Picking up the PACE: Unexpected rewards

Feb 10, 2014

Taylor WojoiechowiczTaylor Wojoiechowicz and Macey Grise stepped outside of their comfort zones when they agreed to become academic coaches in a new program that paired them with teenagers who were court-ordered to participate in regular tutoring as part of their probation.

Although apprehensive at first, Taylor, a sophomore Spanish education major from Detroit, and Macey, a junior psychology major from Piqua, had such positive experiences that they volunteered to continue with the PACE program again this semester.

PACE -- short for Partners in Academic Coaching for Excellence – was created by education professor Dr. Karen Jones in collaboration with Seneca County Juvenile Court Judge Jay Meyer.

In its first semester, 19 ‘Berg students participated in PACE, some through a service learning requirement and some as volunteers. Together the academic coaches work with children on homework and literacy, and give them a positive view of school and learning. “The coaches are very independent. They are responsible for scheduling and prioritizing their work together. … We’ve had nothing but wonderful feedback from the probation officers for our students,” Karen says.

“All students need one-on-one attention. These children especially need it.”

Macey GriseMacey agreed to work with three students; Taylor tutored one. “They were initially nervous, but they started to get into it after they realized there was more out there,” Macey says. “They started to think about their future plans and realize we’re here to help them reach their goals.” Taylor adds: “Having someone to help and guide (my student) made him want to do better.”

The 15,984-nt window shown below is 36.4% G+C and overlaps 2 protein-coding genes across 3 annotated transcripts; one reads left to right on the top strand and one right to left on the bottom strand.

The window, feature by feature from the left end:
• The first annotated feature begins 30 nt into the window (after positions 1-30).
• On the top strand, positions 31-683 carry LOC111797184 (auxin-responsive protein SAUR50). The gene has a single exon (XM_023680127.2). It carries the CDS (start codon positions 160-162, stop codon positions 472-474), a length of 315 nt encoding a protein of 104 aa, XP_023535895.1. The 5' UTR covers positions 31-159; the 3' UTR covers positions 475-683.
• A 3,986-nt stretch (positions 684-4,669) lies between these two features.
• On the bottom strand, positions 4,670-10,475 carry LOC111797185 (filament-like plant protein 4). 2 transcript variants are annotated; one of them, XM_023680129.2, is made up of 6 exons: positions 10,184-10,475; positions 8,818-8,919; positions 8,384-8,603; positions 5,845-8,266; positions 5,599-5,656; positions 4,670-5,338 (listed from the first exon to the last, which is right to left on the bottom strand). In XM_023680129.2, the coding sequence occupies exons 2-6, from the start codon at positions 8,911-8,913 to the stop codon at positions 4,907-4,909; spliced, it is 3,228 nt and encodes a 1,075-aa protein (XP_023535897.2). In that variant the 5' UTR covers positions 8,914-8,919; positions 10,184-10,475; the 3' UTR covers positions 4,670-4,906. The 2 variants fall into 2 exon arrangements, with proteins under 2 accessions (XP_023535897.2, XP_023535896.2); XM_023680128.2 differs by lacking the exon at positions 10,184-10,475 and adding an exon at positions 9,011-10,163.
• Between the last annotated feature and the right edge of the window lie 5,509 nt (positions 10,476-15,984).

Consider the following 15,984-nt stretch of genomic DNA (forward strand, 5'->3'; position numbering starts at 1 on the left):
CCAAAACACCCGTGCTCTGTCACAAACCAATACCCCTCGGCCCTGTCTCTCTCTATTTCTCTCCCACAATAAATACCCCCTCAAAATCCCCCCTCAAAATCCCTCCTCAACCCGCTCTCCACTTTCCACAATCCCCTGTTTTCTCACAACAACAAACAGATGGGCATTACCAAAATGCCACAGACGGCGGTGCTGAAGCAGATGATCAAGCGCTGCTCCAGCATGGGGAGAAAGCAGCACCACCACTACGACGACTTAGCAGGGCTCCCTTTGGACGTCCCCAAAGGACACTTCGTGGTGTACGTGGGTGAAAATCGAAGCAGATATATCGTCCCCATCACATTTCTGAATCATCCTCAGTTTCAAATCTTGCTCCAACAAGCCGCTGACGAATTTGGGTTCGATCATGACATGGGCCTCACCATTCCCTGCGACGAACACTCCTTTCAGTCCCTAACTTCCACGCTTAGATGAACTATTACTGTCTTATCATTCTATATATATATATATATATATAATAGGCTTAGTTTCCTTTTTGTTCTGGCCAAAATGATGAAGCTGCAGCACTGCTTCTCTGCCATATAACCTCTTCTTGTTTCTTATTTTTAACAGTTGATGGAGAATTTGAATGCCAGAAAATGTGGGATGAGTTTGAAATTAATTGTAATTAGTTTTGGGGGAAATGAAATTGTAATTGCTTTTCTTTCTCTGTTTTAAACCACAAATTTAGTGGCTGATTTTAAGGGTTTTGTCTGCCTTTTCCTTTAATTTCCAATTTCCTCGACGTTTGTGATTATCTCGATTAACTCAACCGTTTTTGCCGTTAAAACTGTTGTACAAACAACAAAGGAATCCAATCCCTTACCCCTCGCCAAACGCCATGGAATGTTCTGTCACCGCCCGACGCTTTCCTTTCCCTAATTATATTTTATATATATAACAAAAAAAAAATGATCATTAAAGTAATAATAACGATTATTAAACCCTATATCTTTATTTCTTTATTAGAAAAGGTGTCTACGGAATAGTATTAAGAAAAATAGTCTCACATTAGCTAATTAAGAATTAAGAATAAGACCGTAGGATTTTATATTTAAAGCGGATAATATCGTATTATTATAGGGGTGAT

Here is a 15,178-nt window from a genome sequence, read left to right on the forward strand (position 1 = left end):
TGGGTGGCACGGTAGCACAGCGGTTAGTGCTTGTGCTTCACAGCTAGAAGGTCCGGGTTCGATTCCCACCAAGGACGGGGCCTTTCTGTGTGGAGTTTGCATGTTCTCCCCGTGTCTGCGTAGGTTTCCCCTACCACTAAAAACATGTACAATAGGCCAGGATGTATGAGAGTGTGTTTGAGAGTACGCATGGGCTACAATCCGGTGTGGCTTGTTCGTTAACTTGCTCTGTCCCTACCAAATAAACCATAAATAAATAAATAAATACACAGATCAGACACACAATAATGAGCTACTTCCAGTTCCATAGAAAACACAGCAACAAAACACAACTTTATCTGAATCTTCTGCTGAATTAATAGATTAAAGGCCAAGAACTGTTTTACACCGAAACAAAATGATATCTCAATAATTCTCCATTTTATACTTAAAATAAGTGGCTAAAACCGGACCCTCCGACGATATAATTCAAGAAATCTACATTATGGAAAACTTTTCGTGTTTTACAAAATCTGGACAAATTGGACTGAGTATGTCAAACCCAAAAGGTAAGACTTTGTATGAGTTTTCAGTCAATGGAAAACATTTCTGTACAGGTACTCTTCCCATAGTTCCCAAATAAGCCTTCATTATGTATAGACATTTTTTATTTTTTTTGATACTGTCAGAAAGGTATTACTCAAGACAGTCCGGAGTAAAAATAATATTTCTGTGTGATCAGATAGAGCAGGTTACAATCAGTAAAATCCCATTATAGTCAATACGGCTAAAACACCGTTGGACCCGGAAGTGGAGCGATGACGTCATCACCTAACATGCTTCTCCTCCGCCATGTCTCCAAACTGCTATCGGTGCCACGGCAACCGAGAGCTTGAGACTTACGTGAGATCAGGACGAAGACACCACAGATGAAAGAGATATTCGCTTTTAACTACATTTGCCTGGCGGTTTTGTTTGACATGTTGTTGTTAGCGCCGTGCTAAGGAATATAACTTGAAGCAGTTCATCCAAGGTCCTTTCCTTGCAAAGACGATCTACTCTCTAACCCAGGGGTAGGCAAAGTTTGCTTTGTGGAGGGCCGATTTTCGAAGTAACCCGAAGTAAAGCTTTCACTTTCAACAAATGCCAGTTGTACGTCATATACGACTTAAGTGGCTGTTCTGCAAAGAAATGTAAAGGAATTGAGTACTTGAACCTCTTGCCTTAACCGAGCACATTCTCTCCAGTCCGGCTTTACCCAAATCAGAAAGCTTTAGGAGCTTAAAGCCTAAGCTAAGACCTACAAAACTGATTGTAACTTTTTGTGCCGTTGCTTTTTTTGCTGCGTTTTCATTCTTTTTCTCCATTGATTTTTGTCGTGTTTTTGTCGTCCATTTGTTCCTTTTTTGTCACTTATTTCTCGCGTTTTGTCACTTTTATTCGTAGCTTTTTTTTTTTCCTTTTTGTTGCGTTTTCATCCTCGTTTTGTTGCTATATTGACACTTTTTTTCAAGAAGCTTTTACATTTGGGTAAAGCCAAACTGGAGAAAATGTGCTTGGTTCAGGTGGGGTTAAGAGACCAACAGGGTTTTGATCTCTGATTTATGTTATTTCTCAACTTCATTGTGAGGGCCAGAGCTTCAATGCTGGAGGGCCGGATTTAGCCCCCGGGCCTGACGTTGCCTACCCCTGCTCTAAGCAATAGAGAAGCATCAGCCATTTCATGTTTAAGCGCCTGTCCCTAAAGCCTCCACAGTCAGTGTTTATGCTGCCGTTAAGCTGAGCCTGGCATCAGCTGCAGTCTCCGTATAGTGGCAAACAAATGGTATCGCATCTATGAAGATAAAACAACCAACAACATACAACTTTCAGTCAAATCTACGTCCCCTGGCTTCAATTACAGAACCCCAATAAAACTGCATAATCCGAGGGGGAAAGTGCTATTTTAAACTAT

The ‘Berg academic coaches agree that their students may have lacked a realistic view about how to get to the next phase in their lives. Macey was able to help her student get a jump start on applying to college and another take steps to enlist with the Marines.

Seeing their students progress in academic and life skills would have been reward enough, but both Macey and Taylor saw their confidence soar, and that was unexpected.

“We were able to show them that once they start trying, they can do well. Their confidence went up as well,” Taylor says.

Throughout the process, the ‘Berg academic coaches stay in contact with their students’ probation officers and school counselors. Those communicationsgave them valuable insight into circumstances with the students’ home life. When the students realized someone was invested in their improvement, things often turned around.

“When they realized someone was willing to put the time in and someone cared about them, they were willing to do the same and begin to understand their own self worth,” Macey says.

Both women decided to return to PACE because they believe they made a difference through their connections with their students. For Macey, the experience helped her decide on a career path in social work. “I feel like just by doing my small part as a tutor, it was enough to give hope. More kids need something like this,” she says. Taylor adds: “For me, it solidified the fact that I made the right choice by going into teaching.”

In an effort to recruit more tutors, Karen has opened up the PACE program to faculty and staff. She envisions adding academic coaches who specialize in specific subject areas such as calculus or advanced biology.

“Our goal is to not let this fail, to continually improve it,” she says.